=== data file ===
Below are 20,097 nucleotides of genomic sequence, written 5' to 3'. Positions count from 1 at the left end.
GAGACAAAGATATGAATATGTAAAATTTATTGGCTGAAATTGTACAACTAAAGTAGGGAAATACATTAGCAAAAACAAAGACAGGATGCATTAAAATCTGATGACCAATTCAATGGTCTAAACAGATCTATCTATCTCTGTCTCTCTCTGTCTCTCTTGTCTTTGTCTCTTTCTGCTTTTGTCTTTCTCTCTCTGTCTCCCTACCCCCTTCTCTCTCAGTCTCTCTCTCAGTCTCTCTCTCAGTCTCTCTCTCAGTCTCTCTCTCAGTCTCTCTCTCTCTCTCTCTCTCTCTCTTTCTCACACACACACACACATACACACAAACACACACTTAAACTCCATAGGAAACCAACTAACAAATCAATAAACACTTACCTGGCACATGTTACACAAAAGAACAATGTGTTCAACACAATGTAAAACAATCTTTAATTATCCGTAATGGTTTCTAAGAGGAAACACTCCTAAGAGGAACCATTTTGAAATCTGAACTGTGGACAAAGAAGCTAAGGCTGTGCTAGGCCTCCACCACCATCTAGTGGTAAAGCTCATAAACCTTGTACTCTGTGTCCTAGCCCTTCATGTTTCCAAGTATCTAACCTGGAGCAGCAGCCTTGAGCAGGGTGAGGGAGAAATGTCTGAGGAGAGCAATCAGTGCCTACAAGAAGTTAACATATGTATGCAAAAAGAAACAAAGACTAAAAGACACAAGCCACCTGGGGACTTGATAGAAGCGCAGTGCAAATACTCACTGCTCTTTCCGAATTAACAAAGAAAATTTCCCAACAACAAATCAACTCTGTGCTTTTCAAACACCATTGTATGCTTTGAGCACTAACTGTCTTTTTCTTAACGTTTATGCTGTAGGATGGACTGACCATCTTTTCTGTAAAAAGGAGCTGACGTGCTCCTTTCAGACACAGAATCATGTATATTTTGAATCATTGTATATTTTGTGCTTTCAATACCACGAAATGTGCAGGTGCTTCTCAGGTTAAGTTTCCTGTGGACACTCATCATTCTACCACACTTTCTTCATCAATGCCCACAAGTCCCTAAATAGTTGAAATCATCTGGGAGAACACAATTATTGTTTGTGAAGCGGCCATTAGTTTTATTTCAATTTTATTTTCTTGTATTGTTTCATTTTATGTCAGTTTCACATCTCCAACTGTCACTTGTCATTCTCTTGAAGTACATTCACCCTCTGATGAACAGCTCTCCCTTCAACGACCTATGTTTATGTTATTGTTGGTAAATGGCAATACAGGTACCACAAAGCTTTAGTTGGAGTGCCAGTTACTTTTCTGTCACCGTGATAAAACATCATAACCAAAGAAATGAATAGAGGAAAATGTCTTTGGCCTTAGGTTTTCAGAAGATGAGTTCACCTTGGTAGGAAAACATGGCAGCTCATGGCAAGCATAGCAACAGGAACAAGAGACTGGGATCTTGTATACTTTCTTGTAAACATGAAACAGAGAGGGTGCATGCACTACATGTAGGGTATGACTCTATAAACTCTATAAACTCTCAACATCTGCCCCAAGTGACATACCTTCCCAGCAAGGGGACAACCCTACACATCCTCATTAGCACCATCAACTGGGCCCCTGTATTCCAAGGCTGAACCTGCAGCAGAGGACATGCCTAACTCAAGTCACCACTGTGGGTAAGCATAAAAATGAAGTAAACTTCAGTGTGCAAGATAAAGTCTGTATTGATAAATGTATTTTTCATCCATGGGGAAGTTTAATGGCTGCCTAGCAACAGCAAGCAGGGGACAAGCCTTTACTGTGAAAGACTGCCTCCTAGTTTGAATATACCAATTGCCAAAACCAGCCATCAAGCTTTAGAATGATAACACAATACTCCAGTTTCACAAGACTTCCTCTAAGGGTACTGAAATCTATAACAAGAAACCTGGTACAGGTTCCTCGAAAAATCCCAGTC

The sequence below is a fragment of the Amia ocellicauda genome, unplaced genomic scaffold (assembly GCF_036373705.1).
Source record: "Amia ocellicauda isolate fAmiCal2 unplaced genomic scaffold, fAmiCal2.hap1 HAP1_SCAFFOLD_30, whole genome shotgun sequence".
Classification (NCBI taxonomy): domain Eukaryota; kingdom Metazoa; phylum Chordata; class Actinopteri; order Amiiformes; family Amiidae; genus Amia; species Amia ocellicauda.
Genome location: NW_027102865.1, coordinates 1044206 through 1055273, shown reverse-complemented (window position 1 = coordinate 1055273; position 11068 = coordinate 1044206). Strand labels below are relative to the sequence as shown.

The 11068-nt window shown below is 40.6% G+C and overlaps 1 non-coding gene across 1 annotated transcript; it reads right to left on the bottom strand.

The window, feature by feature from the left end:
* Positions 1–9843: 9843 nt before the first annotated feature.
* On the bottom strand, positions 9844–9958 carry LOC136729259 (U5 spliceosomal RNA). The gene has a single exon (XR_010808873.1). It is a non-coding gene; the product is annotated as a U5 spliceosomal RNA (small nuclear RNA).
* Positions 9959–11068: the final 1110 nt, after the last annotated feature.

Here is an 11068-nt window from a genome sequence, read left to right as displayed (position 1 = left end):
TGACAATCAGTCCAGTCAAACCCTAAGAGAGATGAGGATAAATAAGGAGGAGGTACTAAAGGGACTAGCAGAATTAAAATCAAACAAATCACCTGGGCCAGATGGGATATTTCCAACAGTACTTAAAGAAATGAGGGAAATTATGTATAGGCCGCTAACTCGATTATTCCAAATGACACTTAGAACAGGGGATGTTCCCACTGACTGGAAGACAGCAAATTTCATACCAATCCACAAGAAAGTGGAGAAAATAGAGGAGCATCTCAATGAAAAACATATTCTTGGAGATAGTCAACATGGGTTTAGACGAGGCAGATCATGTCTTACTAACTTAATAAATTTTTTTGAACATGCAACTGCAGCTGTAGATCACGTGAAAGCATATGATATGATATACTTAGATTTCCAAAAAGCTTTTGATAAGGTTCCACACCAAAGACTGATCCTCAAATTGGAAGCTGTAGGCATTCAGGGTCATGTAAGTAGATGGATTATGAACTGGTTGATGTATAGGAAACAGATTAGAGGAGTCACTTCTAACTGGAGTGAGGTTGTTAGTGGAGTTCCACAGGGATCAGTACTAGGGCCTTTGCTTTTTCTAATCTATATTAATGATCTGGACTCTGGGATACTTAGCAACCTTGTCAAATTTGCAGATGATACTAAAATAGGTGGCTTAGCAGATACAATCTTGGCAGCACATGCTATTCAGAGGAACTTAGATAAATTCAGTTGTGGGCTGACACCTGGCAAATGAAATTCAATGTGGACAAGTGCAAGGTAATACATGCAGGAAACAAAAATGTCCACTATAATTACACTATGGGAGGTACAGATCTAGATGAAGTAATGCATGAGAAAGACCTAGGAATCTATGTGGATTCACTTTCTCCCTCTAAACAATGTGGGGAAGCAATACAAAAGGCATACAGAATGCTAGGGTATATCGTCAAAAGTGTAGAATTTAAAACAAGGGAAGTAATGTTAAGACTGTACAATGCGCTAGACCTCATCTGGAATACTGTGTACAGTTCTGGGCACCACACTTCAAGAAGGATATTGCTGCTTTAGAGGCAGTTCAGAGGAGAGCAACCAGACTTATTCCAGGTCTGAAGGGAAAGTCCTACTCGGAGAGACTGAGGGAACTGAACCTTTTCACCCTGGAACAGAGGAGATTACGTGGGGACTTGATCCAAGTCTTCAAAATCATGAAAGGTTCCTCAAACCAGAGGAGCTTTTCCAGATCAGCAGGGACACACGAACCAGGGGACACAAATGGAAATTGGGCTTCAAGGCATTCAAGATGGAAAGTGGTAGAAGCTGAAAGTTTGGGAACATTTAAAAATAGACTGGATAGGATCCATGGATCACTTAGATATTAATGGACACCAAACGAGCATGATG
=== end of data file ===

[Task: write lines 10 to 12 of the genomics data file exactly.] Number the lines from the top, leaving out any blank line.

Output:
* On the bottom strand, positions 9844–9958 carry LOC136729259 (U5 spliceosomal RNA). The gene has a single exon (XR_010808873.1). It is a non-coding gene; the product is annotated as a U5 spliceosomal RNA (small nuclear RNA).
* Positions 9959–11068: the final 1110 nt, after the last annotated feature.

Here is an 11068-nt window from a genome sequence, read left to right as displayed (position 1 = left end):